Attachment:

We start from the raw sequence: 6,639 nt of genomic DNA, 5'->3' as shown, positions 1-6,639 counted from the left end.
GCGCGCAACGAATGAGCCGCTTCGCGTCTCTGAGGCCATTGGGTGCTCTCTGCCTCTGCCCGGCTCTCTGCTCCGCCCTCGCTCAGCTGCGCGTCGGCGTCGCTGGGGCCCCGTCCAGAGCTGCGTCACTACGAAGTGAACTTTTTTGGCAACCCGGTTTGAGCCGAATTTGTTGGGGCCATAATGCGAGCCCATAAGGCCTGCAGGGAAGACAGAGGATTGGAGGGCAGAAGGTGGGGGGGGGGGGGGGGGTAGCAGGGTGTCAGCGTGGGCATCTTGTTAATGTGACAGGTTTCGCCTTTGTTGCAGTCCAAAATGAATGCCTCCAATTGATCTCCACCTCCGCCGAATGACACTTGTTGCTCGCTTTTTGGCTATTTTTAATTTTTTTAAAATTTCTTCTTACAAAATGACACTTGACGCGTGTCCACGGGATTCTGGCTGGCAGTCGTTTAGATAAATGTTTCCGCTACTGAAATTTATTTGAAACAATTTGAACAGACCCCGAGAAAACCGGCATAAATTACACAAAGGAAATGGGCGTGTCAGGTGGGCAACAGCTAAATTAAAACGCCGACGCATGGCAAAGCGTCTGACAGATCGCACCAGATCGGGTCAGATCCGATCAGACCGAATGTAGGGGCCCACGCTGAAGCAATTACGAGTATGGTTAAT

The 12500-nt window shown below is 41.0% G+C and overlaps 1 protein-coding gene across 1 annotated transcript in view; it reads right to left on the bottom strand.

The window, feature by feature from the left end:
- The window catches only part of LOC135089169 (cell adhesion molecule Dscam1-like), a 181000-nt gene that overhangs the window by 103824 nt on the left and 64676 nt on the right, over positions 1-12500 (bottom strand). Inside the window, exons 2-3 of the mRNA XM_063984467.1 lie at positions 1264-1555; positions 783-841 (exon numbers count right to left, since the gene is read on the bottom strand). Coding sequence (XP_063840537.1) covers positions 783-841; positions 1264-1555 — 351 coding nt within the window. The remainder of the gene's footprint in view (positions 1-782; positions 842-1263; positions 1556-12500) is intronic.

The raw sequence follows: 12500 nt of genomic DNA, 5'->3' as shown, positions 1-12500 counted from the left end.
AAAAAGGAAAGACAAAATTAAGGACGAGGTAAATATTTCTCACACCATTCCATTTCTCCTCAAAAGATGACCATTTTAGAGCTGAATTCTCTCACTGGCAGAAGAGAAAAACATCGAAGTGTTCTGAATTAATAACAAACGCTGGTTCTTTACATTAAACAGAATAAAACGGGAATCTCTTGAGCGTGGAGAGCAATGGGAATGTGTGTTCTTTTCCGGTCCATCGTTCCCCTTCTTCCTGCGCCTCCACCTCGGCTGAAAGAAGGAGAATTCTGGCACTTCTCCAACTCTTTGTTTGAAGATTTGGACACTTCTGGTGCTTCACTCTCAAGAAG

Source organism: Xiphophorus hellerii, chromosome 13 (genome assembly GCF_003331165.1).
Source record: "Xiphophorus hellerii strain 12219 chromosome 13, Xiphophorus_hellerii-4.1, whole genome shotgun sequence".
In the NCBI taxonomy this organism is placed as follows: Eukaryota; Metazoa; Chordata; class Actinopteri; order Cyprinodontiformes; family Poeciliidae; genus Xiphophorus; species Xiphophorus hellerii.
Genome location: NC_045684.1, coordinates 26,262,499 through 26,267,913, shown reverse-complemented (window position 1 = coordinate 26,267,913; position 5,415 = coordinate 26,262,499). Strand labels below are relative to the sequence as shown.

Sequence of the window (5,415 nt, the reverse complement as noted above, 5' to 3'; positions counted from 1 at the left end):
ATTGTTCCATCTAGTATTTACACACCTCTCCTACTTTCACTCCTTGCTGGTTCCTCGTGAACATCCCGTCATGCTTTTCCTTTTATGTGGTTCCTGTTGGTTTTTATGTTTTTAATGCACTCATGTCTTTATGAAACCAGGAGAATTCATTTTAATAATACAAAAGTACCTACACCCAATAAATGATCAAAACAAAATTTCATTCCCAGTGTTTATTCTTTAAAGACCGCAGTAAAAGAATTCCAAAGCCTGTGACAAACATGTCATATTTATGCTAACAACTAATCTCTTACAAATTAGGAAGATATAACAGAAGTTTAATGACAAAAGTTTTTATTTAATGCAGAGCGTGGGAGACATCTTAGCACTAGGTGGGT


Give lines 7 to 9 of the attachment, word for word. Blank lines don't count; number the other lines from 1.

AAAAAGGAAAGACAAAATTAAGGACGAGGTAAATATTTCTCACACCATTCCATTTCTCCTCAAAAGATGACCATTTTAGAGCTGAATTCTCTCACTGGCAGAAGAGAAAAACATCGAAGTGTTCTGAATTAATAACAAACGCTGGTTCTTTACATTAAACAGAATAAAACGGGAATCTCTTGAGCGTGGAGAGCAATGGGAATGTGTGTTCTTTTCCGGTCCATCGTTCCCCTTCTTCCTGCGCCTCCACCTCGGCTGAAAGAAGGAGAATTCTGGCACTTCTCCAACTCTTTGTTTGAAGATTTGGACACTTCTGGTGCTTCACTCTCAAGAAG

Source organism: Xiphophorus hellerii, chromosome 13 (genome assembly GCF_003331165.1).
Source record: "Xiphophorus hellerii strain 12219 chromosome 13, Xiphophorus_hellerii-4.1, whole genome shotgun sequence".